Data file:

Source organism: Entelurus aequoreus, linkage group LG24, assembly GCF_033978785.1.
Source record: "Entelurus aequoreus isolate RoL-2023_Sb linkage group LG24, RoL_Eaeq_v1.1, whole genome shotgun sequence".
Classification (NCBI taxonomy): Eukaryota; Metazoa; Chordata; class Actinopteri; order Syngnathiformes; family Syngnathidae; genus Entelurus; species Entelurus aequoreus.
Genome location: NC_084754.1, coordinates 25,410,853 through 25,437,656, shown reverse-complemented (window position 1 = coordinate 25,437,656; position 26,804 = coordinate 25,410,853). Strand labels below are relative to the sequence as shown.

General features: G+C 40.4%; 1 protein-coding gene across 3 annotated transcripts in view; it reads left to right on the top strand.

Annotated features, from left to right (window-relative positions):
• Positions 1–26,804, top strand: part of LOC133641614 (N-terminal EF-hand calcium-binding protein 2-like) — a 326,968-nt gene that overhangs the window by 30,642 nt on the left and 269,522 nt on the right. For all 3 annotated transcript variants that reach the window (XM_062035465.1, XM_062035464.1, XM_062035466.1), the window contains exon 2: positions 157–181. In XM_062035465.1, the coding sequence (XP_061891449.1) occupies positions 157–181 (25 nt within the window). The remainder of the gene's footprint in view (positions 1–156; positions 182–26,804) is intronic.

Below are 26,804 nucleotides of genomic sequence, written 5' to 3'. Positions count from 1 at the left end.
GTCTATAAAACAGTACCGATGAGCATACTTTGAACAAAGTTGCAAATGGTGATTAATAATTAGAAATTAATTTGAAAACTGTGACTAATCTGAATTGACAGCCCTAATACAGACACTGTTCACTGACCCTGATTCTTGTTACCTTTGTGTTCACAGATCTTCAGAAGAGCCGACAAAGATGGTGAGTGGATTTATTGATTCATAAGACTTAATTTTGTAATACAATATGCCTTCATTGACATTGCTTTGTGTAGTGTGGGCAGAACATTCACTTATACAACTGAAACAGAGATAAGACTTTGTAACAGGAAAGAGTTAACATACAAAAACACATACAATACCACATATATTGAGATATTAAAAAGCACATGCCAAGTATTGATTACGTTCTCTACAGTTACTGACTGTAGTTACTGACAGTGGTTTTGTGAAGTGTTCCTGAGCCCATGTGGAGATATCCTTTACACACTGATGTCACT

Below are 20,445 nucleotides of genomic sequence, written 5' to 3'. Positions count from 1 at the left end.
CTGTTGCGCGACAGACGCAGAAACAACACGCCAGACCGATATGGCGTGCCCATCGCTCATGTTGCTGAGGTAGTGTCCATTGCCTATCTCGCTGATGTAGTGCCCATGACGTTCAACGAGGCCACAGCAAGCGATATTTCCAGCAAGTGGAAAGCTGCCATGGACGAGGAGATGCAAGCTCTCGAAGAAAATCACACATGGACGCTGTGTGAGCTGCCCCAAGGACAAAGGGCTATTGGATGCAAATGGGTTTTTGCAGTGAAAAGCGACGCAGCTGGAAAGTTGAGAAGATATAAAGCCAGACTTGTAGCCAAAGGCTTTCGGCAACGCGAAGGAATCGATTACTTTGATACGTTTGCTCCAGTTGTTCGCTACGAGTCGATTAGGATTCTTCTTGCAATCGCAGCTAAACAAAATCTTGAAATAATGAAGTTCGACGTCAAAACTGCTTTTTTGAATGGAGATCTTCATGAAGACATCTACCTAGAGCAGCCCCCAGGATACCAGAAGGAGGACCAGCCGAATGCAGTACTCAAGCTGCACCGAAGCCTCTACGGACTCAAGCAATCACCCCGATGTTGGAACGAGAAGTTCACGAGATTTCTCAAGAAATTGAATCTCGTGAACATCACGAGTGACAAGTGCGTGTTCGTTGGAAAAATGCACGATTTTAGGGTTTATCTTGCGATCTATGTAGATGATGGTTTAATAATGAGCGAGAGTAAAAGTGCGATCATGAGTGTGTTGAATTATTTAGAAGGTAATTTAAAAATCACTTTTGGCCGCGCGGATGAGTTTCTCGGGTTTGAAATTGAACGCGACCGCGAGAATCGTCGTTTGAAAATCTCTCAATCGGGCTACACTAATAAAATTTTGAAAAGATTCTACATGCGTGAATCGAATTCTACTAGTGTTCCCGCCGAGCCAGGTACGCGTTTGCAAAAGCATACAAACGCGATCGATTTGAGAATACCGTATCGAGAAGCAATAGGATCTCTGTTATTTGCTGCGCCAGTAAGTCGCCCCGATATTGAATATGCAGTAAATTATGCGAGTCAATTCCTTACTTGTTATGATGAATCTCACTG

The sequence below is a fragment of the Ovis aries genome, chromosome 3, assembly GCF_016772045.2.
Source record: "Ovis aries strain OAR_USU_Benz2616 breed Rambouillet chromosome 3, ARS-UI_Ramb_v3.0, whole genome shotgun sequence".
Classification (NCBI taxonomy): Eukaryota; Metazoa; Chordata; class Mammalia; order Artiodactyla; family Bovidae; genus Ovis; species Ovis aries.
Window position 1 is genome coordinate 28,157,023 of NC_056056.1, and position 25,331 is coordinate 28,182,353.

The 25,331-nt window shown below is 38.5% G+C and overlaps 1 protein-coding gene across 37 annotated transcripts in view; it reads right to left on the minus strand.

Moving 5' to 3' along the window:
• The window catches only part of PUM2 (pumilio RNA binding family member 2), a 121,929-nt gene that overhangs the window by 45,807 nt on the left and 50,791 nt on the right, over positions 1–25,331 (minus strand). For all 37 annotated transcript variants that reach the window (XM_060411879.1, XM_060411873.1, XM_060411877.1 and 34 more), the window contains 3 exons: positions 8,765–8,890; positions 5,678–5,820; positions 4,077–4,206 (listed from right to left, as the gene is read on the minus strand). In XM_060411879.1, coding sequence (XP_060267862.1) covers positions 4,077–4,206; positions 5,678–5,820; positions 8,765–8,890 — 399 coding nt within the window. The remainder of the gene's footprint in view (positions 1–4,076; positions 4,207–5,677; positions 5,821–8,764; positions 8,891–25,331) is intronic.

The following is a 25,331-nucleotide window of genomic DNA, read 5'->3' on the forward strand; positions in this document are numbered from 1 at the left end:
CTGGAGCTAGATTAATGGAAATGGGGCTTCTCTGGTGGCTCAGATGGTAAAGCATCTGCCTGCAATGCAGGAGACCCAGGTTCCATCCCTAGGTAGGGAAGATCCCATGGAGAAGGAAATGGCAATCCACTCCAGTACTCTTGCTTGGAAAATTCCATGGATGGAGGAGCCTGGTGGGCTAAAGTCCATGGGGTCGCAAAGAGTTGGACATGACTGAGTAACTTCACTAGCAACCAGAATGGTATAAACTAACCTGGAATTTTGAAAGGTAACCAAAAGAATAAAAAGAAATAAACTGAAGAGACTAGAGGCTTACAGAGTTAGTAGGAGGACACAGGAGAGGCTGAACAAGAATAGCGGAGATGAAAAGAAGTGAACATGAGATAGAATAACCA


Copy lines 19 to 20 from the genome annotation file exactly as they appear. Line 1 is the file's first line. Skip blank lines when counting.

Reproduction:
The following is a 25,331-nucleotide window of genomic DNA, read 5'->3' on the forward strand; positions in this document are numbered from 1 at the left end:
CTGGAGCTAGATTAATGGAAATGGGGCTTCTCTGGTGGCTCAGATGGTAAAGCATCTGCCTGCAATGCAGGAGACCCAGGTTCCATCCCTAGGTAGGGAAGATCCCATGGAGAAGGAAATGGCAATCCACTCCAGTACTCTTGCTTGGAAAATTCCATGGATGGAGGAGCCTGGTGGGCTAAAGTCCATGGGGTCGCAAAGAGTTGGACATGACTGAGTAACTTCACTAGCAACCAGAATGGTATAAACTAACCTGGAATTTTGAAAGGTAACCAAAAGAATAAAAAGAAATAAACTGAAGAGACTAGAGGCTTACAGAGTTAGTAGGAGGACACAGGAGAGGCTGAACAAGAATAGCGGAGATGAAAAGAAGTGAACATGAGATAGAATAACCA